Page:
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tv   Politics Nation  MSNBC  December 2, 2014 3:00pm-4:01pm PST

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infrastructure, we can create 13 million decent paying jobs and make our country more productive and efficient. and that is exactly what we should be doing. >> give us an update on bernie sanders for president. >> well, we've been going around the country. i've been talking to people. there's a lot of support out there. the question i have to deal with, ed, is taking on the billionaire class. it's not an easy task. and we have to determine whether, in fact, there is the grassroots support in this country for a strong campaign to really transform america and to create the jobs, raise the minimum wage, health care for all people. is there support? i'm trying to determine that right now. >> senator bernie sanders, independent from vermont. senator, good to have you with us tonight. that's "the ed shoew." "politics nation" is next. thanks to you for tuning in. tonight's lead, why we need to change how police serve and
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protect our communities. the obama administration has launched a national effort to address what's become the civil rights issue of our time. last week's police shooting death of this young man in cleveland, 12-year-old tamir rice, shows why this is such an important step. a 911 caller reported seeing him waving and pointing a gun outside a recreation center. but said it was probably fake. >> it's probably fake but, you know what, it's scaring the [ bleep ] out of me. he's probably a juvenile, you know. he's pulling it. >> the caller was right, it was fa fake, a pellet gun, and he said that rice was probably a juvenile. but here's what the police dispatcher told the officers heading towards the scene.
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>> there's a black male sitting on the swings. he's wearing a camouflage hat, a gray jacket with black sleeves. he keeps pulling a gun out of his pants and pointing it at people. >> no mention that the gun might be fake. no mention that rice was probably a juvenile. and then the police response gets even worse. watch what happens on surveillance video just as the police car pulls up to rice. police shoot rice less than two seconds after arriving on the scene leaving him fighting for his life, less than two seconds, and listen to the officer's call to dispatch right after they shot rice. >> shots fired, male down, black
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male, maybe 20. >> maybe 20. look at him. tamir rice was 12 years old. he was in the sixth grade but in under two seconds police concluded he was a 20-year-old man threatening people's lives and decided to fire. police are now investigating the shooting and the office ers involved are on paid leave. and tomorrow tamir rice will be laid to rest. joining me now are cleveland city councilman jeffrey johnson and former prosecutor and msnbc contributor faith jenkins. thank you both for being here this evening. >> thank you, reverend. >> councilman, two seconds is all it took these officers to decide rice was a threat? what's your reaction? >> well, reverend, thank you for having me tonight. it looks like a drive-by where they just didn't take no time. their feet were barely on the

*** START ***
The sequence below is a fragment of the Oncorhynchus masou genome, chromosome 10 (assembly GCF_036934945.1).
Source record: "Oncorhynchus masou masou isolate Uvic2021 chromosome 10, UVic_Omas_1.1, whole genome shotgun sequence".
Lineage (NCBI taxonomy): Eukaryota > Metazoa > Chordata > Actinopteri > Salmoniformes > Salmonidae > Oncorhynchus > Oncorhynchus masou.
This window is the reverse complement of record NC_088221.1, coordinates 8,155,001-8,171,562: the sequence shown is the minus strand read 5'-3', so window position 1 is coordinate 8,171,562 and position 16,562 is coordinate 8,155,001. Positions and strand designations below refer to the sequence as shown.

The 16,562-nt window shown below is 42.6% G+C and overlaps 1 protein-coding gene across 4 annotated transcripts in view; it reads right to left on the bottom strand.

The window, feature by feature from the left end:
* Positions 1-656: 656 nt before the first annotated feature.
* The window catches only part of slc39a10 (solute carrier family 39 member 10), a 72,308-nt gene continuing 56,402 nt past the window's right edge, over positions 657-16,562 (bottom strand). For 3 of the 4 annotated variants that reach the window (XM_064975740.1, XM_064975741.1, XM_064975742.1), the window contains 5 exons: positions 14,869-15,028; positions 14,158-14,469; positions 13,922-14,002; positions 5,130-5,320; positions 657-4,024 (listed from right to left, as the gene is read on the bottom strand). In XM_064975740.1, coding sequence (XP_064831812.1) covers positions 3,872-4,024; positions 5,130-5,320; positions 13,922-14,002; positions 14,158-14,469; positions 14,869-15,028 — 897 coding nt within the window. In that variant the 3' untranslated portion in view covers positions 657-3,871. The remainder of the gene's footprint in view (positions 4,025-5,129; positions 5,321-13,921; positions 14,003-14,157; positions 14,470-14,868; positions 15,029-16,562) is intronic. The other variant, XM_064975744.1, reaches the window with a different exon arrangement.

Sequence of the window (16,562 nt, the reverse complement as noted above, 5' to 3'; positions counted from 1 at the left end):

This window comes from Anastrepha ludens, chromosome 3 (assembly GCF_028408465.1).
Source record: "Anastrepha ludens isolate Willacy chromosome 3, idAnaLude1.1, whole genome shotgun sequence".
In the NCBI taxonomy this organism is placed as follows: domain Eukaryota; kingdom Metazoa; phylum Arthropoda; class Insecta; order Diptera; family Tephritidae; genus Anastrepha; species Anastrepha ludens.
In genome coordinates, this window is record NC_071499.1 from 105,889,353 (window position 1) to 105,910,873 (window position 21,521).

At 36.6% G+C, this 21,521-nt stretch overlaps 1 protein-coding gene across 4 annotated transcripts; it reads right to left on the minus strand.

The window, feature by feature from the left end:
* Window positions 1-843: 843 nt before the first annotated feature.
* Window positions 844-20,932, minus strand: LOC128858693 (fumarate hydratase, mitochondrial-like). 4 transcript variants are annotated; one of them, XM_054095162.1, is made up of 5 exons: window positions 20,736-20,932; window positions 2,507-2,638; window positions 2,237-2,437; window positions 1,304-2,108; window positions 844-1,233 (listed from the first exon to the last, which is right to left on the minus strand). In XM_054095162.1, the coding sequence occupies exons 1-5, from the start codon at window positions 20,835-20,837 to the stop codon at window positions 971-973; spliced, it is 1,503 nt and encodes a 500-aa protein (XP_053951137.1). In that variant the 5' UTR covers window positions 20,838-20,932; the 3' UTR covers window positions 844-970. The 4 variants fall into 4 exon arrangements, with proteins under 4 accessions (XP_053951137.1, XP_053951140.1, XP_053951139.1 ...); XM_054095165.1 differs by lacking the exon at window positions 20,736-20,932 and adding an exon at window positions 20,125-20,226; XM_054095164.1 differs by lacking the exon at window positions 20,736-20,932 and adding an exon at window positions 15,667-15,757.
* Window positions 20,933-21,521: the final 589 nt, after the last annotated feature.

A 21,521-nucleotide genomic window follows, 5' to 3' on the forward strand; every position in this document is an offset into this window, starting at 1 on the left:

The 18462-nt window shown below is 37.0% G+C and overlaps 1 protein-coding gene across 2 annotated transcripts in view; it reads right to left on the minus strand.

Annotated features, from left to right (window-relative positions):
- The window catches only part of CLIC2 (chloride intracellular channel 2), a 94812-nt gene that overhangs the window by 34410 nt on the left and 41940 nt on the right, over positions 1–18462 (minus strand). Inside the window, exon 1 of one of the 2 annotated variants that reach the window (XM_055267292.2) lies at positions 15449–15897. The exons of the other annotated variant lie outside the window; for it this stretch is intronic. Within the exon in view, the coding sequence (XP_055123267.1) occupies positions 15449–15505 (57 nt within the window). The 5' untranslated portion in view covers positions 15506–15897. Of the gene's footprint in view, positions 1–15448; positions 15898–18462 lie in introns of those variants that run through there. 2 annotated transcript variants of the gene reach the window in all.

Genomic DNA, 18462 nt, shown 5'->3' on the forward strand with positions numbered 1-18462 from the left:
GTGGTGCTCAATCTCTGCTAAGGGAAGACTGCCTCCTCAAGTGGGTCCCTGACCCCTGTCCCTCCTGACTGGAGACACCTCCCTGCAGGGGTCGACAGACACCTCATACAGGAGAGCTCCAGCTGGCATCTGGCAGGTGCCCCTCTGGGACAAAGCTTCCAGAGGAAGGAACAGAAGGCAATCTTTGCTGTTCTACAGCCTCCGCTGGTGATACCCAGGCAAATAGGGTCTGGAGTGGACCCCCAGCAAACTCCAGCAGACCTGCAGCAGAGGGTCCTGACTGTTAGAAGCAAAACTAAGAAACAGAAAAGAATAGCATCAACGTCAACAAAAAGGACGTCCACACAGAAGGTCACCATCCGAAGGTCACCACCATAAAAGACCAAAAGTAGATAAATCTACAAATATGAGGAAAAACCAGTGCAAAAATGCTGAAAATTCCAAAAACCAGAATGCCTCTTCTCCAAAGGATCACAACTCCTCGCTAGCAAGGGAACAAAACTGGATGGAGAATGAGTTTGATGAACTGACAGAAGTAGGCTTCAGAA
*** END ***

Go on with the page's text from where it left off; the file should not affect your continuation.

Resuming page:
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ground when the officer shot twice. our reaction is anger and determination not to let this happen again and to make sure that we do the proper review, but there was no assessment. there was no discernment whether there was actually a threat and anything said otherwise is just not true. >> faith, you know, the video raises some serious questions about the initial police account of the shooting. p police said, quote, upon arrival on scene officers located the suspect and advised him to raise his hands. the suspect did not comply with the officer's orders and reached to his waistband for the gun. shots were fired and the suspect was struck in the torso. does that match what you're seeing on this video? >> well, it doesn't. did all that have happen within two seconds? when this shooting occurred? when you look at this case, you look at the case of john crawford, who was shot and killed in walmart with a toy gun, the case of garner who died